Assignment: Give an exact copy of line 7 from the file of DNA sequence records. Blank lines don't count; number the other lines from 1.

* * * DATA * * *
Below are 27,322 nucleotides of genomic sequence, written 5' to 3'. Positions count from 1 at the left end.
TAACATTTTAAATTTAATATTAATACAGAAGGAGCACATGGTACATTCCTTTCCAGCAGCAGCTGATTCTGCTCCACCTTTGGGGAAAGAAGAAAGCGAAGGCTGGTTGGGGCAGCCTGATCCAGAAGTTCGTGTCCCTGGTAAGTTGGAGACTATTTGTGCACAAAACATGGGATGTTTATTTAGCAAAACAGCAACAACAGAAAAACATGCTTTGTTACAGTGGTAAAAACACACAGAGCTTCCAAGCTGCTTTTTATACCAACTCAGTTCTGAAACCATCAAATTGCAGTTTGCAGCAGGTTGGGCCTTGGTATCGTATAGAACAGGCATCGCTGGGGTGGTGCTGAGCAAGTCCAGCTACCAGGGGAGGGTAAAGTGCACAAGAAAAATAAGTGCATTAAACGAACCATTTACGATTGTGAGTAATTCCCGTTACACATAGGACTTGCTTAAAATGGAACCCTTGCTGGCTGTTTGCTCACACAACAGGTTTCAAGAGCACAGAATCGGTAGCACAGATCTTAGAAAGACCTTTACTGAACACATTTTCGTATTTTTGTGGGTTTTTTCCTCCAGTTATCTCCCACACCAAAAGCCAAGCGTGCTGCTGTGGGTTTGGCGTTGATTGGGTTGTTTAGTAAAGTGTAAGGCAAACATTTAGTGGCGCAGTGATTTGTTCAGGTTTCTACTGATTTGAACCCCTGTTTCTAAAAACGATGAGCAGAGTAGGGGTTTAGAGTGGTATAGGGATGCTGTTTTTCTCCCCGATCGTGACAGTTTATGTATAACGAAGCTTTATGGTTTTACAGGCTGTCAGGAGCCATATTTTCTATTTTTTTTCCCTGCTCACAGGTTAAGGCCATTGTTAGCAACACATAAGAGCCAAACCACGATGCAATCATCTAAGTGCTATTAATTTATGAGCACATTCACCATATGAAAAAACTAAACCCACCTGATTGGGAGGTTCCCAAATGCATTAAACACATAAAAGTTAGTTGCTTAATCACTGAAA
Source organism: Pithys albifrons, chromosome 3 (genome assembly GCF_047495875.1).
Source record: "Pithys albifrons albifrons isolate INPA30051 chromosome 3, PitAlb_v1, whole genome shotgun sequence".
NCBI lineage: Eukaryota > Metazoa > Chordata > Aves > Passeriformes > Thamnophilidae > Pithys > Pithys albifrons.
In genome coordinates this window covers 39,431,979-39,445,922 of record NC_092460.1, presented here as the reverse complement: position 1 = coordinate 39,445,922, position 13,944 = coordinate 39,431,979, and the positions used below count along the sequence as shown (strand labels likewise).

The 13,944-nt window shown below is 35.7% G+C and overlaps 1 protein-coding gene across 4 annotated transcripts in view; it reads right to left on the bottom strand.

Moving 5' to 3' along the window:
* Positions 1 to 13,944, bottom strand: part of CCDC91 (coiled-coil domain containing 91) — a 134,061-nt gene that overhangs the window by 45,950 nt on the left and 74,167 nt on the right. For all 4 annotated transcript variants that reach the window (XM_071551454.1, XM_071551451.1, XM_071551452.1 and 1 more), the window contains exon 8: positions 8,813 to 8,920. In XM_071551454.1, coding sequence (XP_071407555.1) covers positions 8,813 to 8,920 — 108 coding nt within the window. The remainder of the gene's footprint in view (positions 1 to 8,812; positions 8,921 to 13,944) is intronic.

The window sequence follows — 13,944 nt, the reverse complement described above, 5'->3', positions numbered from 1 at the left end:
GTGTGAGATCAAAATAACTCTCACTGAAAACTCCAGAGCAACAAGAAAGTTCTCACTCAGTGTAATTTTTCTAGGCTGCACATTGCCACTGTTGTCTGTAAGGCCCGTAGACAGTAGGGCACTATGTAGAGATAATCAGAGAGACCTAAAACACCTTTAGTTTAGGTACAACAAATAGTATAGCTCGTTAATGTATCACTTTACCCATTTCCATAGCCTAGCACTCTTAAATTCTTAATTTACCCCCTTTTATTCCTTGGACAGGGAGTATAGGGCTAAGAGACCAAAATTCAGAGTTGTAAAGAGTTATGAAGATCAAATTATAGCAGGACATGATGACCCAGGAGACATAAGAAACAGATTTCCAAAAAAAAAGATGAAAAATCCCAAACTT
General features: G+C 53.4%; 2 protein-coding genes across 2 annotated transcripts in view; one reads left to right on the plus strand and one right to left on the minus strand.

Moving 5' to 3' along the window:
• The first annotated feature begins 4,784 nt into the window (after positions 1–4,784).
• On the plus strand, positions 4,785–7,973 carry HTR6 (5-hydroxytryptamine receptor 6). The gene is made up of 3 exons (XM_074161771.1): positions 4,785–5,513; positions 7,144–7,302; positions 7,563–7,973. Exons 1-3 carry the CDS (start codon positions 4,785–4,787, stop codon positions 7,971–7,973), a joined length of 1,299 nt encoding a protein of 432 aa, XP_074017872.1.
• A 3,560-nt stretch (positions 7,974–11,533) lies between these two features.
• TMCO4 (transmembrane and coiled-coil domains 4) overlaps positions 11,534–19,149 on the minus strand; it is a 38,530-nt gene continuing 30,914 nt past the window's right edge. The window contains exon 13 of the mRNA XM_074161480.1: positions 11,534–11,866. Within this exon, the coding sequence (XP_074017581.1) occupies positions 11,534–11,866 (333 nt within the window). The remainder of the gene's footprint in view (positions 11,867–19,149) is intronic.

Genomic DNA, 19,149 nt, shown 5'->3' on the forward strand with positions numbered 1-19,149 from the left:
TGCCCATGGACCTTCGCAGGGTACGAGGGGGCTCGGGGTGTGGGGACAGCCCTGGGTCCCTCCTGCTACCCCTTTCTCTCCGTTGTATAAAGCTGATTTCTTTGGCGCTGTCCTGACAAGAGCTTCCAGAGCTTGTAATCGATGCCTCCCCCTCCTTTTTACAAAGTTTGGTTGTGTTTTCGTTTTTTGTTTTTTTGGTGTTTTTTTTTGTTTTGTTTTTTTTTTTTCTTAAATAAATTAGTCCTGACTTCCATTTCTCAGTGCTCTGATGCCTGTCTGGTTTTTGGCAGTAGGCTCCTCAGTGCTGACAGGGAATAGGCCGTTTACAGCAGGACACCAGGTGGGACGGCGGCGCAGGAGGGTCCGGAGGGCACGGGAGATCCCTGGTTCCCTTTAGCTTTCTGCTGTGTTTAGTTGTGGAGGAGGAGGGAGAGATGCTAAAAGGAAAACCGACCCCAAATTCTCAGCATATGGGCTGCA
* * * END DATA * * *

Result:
The 13,944-nt window shown below is 35.7% G+C and overlaps 1 protein-coding gene across 4 annotated transcripts in view; it reads right to left on the bottom strand.